Monday, March 5, 2012

Giving and Receiving

Oreo flower cookies
*My family is very good at medical conditions with unpronounceable names. As if trigeminal neuralgia wasn’t difficult enough to say and remember, our oldest son at the age of 16, was diagnosed with a heart condition called Wolff Parkinson White with supraventricular tachycardia. (Try saying that a few times very quickly…...) which entailed him having 2 heart surgeries, between January and April  2010.

During that time, and again when Jonny needed brain surgery recently, our family was the recipient
 of so much kindness and care, messages and meals, and love and laughter. 

When your husband or child is sick you submit unwillingly at first and then extremely gratefully to that care and attention. 

I don’t know about you, but I would much rather be giving than receiving. I would prefer to be the one cooking the meal, listening to someone talk  about  their tough situation, running the errands or giving the hug. But learning to receive is an art in itself.

In between Benjy’s two surgeries, in March 2010, we celebrated the Jewish festival of Purim.(Click this link for Purim story and customs ) It is customary on that day to give and receive mishloach manot (from the Hebrew,  meaning the sending of gifts) and to donate money  to charity. The gift should comprise a minimum of two different kinds of “ready to eat”  food such as fruit and cake.   

I was so happy to be able to give something to someone else and had a brainwave to “theme” our Purim gifts with hearts in honor of Benjy’s  healing heart. Thank goodness I had thought of this before Valentines’ Day arrived, well in advance of Purim and heart bags, heart shaped chocolates and  cookies were easy to come by and  Jacob delivered the goodies on the day of Purim, to our local friends on his skateboard. In return we received many parcels at our front door as the neighborhood buzzed with deliveries and acceptance.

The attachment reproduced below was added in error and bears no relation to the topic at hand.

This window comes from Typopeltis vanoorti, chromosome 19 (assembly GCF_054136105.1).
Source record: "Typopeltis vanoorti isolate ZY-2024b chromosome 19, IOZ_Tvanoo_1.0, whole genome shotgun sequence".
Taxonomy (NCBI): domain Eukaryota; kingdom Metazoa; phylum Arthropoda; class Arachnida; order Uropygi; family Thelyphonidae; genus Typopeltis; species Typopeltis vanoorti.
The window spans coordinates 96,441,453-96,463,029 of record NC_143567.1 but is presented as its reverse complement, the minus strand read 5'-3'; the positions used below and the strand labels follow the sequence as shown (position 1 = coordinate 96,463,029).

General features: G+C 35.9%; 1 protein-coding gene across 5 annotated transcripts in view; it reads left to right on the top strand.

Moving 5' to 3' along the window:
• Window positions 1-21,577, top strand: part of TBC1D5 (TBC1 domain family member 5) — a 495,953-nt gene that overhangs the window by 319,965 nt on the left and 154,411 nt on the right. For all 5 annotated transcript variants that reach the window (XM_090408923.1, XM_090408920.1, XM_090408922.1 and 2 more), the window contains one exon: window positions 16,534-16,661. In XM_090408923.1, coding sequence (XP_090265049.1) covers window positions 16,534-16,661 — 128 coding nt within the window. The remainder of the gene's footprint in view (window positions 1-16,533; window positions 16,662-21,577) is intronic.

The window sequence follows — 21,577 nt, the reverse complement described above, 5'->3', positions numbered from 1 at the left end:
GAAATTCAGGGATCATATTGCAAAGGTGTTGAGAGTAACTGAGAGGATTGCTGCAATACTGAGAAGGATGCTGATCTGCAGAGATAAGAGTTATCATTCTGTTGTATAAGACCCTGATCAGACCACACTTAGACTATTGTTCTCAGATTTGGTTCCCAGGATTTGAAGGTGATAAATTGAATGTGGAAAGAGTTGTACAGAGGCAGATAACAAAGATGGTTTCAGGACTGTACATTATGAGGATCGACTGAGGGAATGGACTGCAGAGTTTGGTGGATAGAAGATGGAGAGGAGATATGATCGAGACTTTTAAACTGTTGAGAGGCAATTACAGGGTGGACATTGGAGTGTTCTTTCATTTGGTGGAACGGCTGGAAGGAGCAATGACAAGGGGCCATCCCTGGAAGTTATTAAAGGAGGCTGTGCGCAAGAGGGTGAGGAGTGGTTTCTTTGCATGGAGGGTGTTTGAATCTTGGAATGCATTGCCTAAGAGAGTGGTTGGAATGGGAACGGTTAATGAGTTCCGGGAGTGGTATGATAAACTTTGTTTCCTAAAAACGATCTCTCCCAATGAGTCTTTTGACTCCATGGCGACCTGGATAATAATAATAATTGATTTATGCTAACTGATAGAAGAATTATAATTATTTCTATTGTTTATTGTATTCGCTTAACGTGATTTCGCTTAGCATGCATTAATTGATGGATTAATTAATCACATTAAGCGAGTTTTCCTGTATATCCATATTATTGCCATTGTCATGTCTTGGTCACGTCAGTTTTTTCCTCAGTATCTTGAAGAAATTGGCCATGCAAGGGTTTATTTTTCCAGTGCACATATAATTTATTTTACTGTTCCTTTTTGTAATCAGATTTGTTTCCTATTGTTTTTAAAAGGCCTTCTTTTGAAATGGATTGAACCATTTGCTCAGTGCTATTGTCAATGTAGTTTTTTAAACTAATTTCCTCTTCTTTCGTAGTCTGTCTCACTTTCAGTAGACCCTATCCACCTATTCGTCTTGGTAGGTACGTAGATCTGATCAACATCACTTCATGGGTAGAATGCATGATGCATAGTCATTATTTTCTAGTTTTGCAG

All the ingredients
So this year with the festival of Purim coming this Thursday I thought I had my mishloach manot  “theme” solution. But  - have you ever seen a cookie or chocolate shaped like a brain? A brain shaped container perhaps?  No neither have I thank goodness. 

So instead you’ll probably be relieved to know this year’s  idea is a much more appealing one- flowers. 

And with Easter coming, it is a much easier one to create with the stores  currently full of flower power. I have flower cookies from The Sunflower Bakery . Jacob and I have made chocolate roses  and pretzel daisies  and decorated Oreos with flowers and sprinkles. We also have flowery gift bags and  a flower accented Purim message. -Yes we have taken the theme to its extreme.

So this year we are sending (edible) flowers, sending thanks  and sending love and  Purim gives our family  the chance to give and receive in equal parts.   

Jacob making chocolate roses

Happy Purim! 

(*In the spirit of Purim and its joyous, colorful traditions my paragraphs are also celebrating in technicolor.)


  1. Love those Oreos with flowers on. As I Brit I never saw the attraction of Oreos - I always thought them a tad boring quite frankly. However, I could really go for the flowered Oreos in a big way. Purim Sameach xxx

    1. If you dunk Oreos in a strong cup of English tea, they become much more interesting! I'll mail you a flowered Oreo. Purim Sameach to you Rachel.

    Purim Sameach, dear Friend.
    I love that mishloach manot are the Tradition's way of reminding us about the people we might be tempted to take for granted. Being commanded to give gifts to our neighbours and friends is a wonderful obligation!
    Enjoy Purim!